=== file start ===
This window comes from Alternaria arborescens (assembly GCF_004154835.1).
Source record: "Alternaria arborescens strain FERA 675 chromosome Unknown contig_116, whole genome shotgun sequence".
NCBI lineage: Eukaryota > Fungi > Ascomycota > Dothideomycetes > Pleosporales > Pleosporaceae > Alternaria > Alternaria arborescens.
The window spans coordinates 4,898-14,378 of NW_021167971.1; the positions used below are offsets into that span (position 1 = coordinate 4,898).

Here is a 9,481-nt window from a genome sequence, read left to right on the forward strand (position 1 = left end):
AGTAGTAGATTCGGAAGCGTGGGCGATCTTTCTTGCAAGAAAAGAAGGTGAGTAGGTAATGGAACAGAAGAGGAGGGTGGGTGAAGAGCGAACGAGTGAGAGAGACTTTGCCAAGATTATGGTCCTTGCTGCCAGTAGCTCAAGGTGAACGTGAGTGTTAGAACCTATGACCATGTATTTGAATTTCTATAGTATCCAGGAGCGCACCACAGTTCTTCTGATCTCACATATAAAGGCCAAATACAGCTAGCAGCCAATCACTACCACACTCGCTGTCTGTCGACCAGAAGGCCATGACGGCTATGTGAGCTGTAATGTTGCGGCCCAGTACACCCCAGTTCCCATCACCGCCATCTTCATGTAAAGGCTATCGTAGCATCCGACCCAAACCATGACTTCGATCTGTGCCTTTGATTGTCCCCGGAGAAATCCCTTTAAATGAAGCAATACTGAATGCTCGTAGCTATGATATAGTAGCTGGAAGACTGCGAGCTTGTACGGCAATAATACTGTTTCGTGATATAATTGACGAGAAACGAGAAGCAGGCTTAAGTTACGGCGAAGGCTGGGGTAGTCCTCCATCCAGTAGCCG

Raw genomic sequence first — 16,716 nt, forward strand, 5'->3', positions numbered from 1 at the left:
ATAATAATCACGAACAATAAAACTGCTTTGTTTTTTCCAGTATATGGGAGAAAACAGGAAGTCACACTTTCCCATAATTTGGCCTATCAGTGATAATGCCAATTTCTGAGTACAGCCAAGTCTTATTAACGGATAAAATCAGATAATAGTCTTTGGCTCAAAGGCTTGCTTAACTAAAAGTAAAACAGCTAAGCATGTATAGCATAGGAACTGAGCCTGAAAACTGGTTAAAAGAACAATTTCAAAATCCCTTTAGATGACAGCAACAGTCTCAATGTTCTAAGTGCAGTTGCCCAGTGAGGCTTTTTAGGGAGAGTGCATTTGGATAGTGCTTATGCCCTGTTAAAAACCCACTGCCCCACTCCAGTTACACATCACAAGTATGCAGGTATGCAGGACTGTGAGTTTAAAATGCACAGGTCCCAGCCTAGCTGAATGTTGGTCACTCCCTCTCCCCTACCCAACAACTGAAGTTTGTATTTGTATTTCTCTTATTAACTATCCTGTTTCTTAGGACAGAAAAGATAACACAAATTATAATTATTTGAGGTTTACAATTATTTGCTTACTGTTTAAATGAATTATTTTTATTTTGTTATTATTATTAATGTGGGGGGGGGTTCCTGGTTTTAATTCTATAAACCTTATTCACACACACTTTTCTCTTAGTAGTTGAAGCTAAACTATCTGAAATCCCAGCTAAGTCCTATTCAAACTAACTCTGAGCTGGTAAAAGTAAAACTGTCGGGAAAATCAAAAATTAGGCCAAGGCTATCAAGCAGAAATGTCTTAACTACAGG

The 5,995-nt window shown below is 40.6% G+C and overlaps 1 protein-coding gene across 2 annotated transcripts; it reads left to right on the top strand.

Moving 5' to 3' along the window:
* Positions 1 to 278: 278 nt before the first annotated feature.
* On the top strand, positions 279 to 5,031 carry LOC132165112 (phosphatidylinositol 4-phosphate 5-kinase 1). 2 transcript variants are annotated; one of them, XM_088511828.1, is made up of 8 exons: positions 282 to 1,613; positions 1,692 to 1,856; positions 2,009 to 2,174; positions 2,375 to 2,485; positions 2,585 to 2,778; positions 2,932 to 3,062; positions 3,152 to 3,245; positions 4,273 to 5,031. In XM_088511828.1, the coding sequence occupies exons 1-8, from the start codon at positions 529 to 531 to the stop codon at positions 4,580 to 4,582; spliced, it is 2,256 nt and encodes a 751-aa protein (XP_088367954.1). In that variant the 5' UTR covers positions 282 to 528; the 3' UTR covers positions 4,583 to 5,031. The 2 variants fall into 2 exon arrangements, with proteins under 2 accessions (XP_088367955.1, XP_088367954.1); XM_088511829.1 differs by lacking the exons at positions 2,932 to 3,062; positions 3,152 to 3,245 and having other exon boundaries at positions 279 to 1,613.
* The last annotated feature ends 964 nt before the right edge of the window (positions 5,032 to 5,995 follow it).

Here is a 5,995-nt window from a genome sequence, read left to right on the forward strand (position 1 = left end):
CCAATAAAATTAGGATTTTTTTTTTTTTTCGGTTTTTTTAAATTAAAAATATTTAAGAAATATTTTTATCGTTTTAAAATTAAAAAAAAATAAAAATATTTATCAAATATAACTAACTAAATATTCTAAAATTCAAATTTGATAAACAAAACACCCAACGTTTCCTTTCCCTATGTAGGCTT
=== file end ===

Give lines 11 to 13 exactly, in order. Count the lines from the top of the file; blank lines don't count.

* Positions 1 to 278: 278 nt before the first annotated feature.
* On the top strand, positions 279 to 5,031 carry LOC132165112 (phosphatidylinositol 4-phosphate 5-kinase 1). 2 transcript variants are annotated; one of them, XM_088511828.1, is made up of 8 exons: positions 282 to 1,613; positions 1,692 to 1,856; positions 2,009 to 2,174; positions 2,375 to 2,485; positions 2,585 to 2,778; positions 2,932 to 3,062; positions 3,152 to 3,245; positions 4,273 to 5,031. In XM_088511828.1, the coding sequence occupies exons 1-8, from the start codon at positions 529 to 531 to the stop codon at positions 4,580 to 4,582; spliced, it is 2,256 nt and encodes a 751-aa protein (XP_088367954.1). In that variant the 5' UTR covers positions 282 to 528; the 3' UTR covers positions 4,583 to 5,031. The 2 variants fall into 2 exon arrangements, with proteins under 2 accessions (XP_088367955.1, XP_088367954.1); XM_088511829.1 differs by lacking the exons at positions 2,932 to 3,062; positions 3,152 to 3,245 and having other exon boundaries at positions 279 to 1,613.
* The last annotated feature ends 964 nt before the right edge of the window (positions 5,032 to 5,995 follow it).